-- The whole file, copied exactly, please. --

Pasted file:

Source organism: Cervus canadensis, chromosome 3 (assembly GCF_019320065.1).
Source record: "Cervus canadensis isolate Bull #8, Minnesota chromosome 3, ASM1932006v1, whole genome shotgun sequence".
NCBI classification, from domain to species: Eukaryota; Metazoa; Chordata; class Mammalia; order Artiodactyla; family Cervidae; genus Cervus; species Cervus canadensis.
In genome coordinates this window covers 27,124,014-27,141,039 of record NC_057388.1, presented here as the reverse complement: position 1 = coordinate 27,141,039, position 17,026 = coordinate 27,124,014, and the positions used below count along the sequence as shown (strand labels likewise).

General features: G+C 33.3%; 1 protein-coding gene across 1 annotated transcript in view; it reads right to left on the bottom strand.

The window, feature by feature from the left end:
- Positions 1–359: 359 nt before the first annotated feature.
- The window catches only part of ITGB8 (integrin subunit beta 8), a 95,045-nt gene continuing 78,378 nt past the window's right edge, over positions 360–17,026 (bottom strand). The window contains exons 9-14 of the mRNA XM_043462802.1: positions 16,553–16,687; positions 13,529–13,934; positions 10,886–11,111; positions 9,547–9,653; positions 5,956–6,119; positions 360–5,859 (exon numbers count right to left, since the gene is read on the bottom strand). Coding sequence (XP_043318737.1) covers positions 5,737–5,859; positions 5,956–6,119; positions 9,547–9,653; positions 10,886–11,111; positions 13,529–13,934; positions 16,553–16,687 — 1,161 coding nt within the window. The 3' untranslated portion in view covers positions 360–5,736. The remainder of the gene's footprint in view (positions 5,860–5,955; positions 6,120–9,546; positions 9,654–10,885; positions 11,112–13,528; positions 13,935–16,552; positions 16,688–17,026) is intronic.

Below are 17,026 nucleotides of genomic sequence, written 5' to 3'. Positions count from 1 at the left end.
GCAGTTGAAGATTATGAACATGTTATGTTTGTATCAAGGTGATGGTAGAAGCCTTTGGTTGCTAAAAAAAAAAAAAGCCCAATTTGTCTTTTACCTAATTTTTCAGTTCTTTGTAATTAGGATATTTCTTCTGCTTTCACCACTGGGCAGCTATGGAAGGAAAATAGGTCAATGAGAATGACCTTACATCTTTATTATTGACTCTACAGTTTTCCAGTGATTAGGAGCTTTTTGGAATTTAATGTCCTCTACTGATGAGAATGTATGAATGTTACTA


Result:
Source organism: Cervus canadensis, chromosome 3 (assembly GCF_019320065.1).
Source record: "Cervus canadensis isolate Bull #8, Minnesota chromosome 3, ASM1932006v1, whole genome shotgun sequence".
NCBI classification, from domain to species: Eukaryota; Metazoa; Chordata; class Mammalia; order Artiodactyla; family Cervidae; genus Cervus; species Cervus canadensis.
In genome coordinates this window covers 27,124,014-27,141,039 of record NC_057388.1, presented here as the reverse complement: position 1 = coordinate 27,141,039, position 17,026 = coordinate 27,124,014, and the positions used below count along the sequence as shown (strand labels likewise).

General features: G+C 33.3%; 1 protein-coding gene across 1 annotated transcript in view; it reads right to left on the bottom strand.

The window, feature by feature from the left end:
- Positions 1–359: 359 nt before the first annotated feature.
- The window catches only part of ITGB8 (integrin subunit beta 8), a 95,045-nt gene continuing 78,378 nt past the window's right edge, over positions 360–17,026 (bottom strand). The window contains exons 9-14 of the mRNA XM_043462802.1: positions 16,553–16,687; positions 13,529–13,934; positions 10,886–11,111; positions 9,547–9,653; positions 5,956–6,119; positions 360–5,859 (exon numbers count right to left, since the gene is read on the bottom strand). Coding sequence (XP_043318737.1) covers positions 5,737–5,859; positions 5,956–6,119; positions 9,547–9,653; positions 10,886–11,111; positions 13,529–13,934; positions 16,553–16,687 — 1,161 coding nt within the window. The 3' untranslated portion in view covers positions 360–5,736. The remainder of the gene's footprint in view (positions 5,860–5,955; positions 6,120–9,546; positions 9,654–10,885; positions 11,112–13,528; positions 13,935–16,552; positions 16,688–17,026) is intronic.

Below are 17,026 nucleotides of genomic sequence, written 5' to 3'. Positions count from 1 at the left end.
GCAGTTGAAGATTATGAACATGTTATGTTTGTATCAAGGTGATGGTAGAAGCCTTTGGTTGCTAAAAAAAAAAAAAGCCCAATTTGTCTTTTACCTAATTTTTCAGTTCTTTGTAATTAGGATATTTCTTCTGCTTTCACCACTGGGCAGCTATGGAAGGAAAATAGGTCAATGAGAATGACCTTACATCTTTATTATTGACTCTACAGTTTTCCAGTGATTAGGAGCTTTTTGGAATTTAATGTCCTCTACTGATGAGAATGTATGAATGTTACTA